Staying Positive after 50 Job Rejections
For me, graduation was everything. Second year had caught me by surprise insofar as I was not ready for the increase in workload and the gravity of the circumstance I found myself in - my youth ticking away every second and adulthood rapidly approaching.
By this time, I had realised that I didn’t want to take my Law Degree further into practicing it, so I began to feel quite disillusioned about what I was doing and where I was going. In the face of these issues, my confidence, motivation and passion for law faltered and with that, so too did my grades.
It was the wisdom of the people closest to me that encouraged me to finish what I’d started; telling me that getting the best grade I could would give me the best opportunity of getting a good job in the future.
Life after Graduation
So I picked myself up in final year and focused solely on my grades, thankfully finishing uni with a 2:1. However, this meant I did little in the way of job hunting. While most of my mates were applying for jobs in law and other graduate programs, I just wanted to get my course work done to the best of my ability. Having said that, I did apply for a banking graduate program and an IT services job. Not because I wanted them, but because I thought I should apply.
The truth is, I didn’t know what I wanted to do, and that scared me. I got to the end of my degree and realised that this was the first time in my life I’d been out of education. I suddenly had no obligations – like I could just sink into a pit of apathy, resurfacing only for breath and this world wouldn’t care one bit. It was the first time I actually had to take initiative and responsibility over the steps that would define my future.
A knock of confidence
I hugely underestimated how hard it was to get a job. I didn’t really know what I wanted to do so I approached job hunting thinking primarily about what my interests were. I’m interested in property, particularly in commercial and residential property development, so I thought I’d start there. I applied to all the graduate property development schemes I could find which, by this time, numbered about three. I got an interview for one of them. I was so excited and spent the week before preparing and making sure I was ready.
The interview went amazingly, I thoroughly reigned over all their questions, spoke eloquently and demonstrated the skills required for the role (not to blow my own trumpet) When I received the call saying the only reason I didn’t get the job was because there was another candidate with more experience than me, let’s just say I wasn’t over the moon. How am I meant to get experience if I can’t get a job? It knocked my confidence to know that, despite my qualities, I lacked the experience needed to get a job in the first place. It was punishing.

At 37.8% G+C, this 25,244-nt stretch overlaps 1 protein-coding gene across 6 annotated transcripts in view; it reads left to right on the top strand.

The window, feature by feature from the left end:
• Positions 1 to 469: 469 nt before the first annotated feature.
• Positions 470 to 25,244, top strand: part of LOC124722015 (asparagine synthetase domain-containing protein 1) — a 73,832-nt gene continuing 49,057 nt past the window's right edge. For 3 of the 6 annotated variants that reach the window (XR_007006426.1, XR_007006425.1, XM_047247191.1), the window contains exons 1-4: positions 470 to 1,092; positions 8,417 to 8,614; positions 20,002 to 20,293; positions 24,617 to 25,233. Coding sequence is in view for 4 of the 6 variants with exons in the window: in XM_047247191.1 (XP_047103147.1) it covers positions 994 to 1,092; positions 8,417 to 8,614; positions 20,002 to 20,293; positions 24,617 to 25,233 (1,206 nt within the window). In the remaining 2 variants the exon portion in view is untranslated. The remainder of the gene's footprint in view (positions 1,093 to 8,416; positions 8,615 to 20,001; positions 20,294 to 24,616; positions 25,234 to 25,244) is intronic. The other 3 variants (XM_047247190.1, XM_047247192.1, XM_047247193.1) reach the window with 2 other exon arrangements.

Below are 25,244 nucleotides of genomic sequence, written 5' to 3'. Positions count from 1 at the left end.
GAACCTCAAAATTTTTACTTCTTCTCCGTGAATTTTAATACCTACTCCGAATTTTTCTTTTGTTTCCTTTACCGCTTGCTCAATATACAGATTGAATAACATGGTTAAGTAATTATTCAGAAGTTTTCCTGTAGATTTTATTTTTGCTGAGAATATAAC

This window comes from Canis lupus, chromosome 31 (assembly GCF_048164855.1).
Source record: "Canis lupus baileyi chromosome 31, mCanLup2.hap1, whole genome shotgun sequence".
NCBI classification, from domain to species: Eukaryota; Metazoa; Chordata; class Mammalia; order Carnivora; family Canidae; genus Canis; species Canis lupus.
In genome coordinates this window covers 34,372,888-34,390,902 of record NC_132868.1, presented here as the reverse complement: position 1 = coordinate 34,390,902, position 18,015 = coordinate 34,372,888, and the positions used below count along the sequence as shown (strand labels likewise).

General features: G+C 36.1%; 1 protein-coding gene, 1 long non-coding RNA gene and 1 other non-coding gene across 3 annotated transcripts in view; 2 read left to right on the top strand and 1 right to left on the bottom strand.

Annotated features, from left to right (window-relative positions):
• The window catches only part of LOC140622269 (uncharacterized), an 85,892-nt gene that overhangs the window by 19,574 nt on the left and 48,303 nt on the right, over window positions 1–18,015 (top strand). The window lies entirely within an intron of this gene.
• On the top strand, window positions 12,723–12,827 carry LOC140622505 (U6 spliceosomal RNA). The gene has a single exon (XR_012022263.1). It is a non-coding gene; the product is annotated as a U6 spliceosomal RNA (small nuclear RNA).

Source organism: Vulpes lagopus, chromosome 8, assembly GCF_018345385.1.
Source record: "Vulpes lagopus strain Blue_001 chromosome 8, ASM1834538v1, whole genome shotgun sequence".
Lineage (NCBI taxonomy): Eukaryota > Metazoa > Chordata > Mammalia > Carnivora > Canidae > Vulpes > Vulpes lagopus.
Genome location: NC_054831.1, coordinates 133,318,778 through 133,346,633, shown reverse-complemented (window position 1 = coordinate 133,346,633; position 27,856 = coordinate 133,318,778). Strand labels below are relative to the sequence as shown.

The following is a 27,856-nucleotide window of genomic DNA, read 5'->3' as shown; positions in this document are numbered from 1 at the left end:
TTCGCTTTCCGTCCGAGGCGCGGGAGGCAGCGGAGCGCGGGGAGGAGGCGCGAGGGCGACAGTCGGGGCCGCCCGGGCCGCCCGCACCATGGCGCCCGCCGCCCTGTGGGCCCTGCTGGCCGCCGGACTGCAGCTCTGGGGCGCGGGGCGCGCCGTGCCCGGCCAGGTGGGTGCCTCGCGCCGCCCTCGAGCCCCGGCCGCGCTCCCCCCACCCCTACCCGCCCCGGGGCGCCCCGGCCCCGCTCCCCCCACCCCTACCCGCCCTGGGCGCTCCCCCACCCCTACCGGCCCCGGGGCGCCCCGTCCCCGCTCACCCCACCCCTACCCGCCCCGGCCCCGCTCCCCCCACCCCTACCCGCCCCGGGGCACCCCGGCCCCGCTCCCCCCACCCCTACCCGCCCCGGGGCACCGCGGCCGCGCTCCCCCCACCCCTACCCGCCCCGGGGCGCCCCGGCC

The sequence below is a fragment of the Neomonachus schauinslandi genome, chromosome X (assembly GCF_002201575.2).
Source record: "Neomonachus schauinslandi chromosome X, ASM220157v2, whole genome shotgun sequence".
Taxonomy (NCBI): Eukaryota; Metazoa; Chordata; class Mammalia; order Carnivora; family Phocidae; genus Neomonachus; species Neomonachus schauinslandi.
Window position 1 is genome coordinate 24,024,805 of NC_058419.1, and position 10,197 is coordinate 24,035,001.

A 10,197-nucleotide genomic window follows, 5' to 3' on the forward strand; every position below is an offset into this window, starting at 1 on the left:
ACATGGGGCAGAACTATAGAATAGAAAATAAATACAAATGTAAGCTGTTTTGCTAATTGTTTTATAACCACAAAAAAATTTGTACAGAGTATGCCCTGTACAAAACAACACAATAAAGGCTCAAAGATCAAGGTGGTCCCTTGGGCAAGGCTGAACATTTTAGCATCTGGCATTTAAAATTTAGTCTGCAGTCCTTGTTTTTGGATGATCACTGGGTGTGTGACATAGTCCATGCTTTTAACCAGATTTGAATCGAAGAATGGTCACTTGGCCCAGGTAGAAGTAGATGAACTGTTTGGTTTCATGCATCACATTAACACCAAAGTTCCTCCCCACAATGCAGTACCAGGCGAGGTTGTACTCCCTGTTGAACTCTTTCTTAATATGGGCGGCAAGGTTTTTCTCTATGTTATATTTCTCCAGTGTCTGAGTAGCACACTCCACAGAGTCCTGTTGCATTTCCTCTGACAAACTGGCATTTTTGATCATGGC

I began to broaden my horizons a little, applying for about 10 to 15 estate agency jobs hoping to get experience in the property field. But I was unsuccessful in all of these, so I branched out even more and just started applying for anything I could find. At this point it had been about 4 months since I left uni so I was getting desperate, but I was still unsuccessful. I couldn’t even get a job at Sainsbury’s for goodness sake! It was a tough period. A period that made me doubt myself as much as anything.
Eventually it happened. I was scrolling through job site after job site until I came across one that caught my eye. The title was Outreach Coordinator and, as I was reading through the job description I knew I really wanted it. It involved working for Hertfordshire University to raise aspirations of school children in the surrounding area. This immediately resonated with my character as I love working with young people and the one part-time job I did have back when I was in year 13, was as an academic tutor for children.
I knew I could do this job and I wanted it so badly but, at the same time, I also didn’t want to get my hopes up too much due to the sheer quantity of rejection I had faced. I really wanted to get across my skills and expertise but at the same time, I wanted them to see my raw passion for the role. In the end, I told myself to just be me. Forget about all the do’s and don’ts of interviewing and just focus on being relaxed and honest. And that’s exactly what got me the job.
It’s been three months since then, and it’s been such a great experience. I’m excelling in the role, exceeding even my boss’s expectations, getting incredible feedback from the schools I’ve worked with and having fun along the way. I’m regularly going out to schools, working with young people to help raise aspirations and encouraging them to pursue their dreams. I’m impacting people’s lives on a daily basis and it feels fantastic. Without a shadow of a doubt, this is not something I thought I would be doing after I graduated (I didn’t even know this job existed) but I feel blessed to have this amazing opportunity.
I don’t know what the future holds. But this experience has taught me to enjoy the journey because whatever we go through shapes us into the person we are forever becoming. Additionally, job hunting taught me that perseverance and consistency are the hallmarks of any successful person. Learning it the hard way was difficult, but it is wisdom that will never leave me.
An accomplished law graduate, Jamarl Billy is passionate about living a purpose driven life and is already inspiring the next generation to do the same in his current role as Outreach Coordinator at the University of Hertfordshire. When he’s not motivating teenagers to achieve, Jamarl enjoys expressing his creativity through song-writing, composing and making YouTube videos with his wife.